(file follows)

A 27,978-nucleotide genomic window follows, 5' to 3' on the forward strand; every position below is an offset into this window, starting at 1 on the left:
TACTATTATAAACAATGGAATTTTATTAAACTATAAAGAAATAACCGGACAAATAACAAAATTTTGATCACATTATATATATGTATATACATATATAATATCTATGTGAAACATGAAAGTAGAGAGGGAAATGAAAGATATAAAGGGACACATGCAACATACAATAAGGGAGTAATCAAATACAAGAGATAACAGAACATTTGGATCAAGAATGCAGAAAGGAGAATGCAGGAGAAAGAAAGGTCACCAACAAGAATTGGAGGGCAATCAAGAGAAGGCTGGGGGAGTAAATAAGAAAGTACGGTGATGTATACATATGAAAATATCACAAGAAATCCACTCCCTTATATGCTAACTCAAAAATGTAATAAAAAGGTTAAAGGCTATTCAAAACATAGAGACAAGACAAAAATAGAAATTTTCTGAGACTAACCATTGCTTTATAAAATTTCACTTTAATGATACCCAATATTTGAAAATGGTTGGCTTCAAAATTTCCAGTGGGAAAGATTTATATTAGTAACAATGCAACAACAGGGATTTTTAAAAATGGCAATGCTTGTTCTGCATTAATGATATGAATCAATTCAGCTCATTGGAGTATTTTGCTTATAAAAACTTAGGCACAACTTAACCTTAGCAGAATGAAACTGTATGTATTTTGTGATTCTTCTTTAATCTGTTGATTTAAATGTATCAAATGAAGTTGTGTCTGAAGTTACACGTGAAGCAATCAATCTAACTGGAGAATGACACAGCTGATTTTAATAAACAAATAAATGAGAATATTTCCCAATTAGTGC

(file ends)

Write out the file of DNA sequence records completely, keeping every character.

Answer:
A 27,978-nucleotide genomic window follows, 5' to 3' on the forward strand; every position below is an offset into this window, starting at 1 on the left:
TACTATTATAAACAATGGAATTTTATTAAACTATAAAGAAATAACCGGACAAATAACAAAATTTTGATCACATTATATATATGTATATACATATATAATATCTATGTGAAACATGAAAGTAGAGAGGGAAATGAAAGATATAAAGGGACACATGCAACATACAATAAGGGAGTAATCAAATACAAGAGATAACAGAACATTTGGATCAAGAATGCAGAAAGGAGAATGCAGGAGAAAGAAAGGTCACCAACAAGAATTGGAGGGCAATCAAGAGAAGGCTGGGGGAGTAAATAAGAAAGTACGGTGATGTATACATATGAAAATATCACAAGAAATCCACTCCCTTATATGCTAACTCAAAAATGTAATAAAAAGGTTAAAGGCTATTCAAAACATAGAGACAAGACAAAAATAGAAATTTTCTGAGACTAACCATTGCTTTATAAAATTTCACTTTAATGATACCCAATATTTGAAAATGGTTGGCTTCAAAATTTCCAGTGGGAAAGATTTATATTAGTAACAATGCAACAACAGGGATTTTTAAAAATGGCAATGCTTGTTCTGCATTAATGATATGAATCAATTCAGCTCATTGGAGTATTTTGCTTATAAAAACTTAGGCACAACTTAACCTTAGCAGAATGAAACTGTATGTATTTTGTGATTCTTCTTTAATCTGTTGATTTAAATGTATCAAATGAAGTTGTGTCTGAAGTTACACGTGAAGCAATCAATCTAACTGGAGAATGACACAGCTGATTTTAATAAACAAATAAATGAGAATATTTCCCAATTAGTGC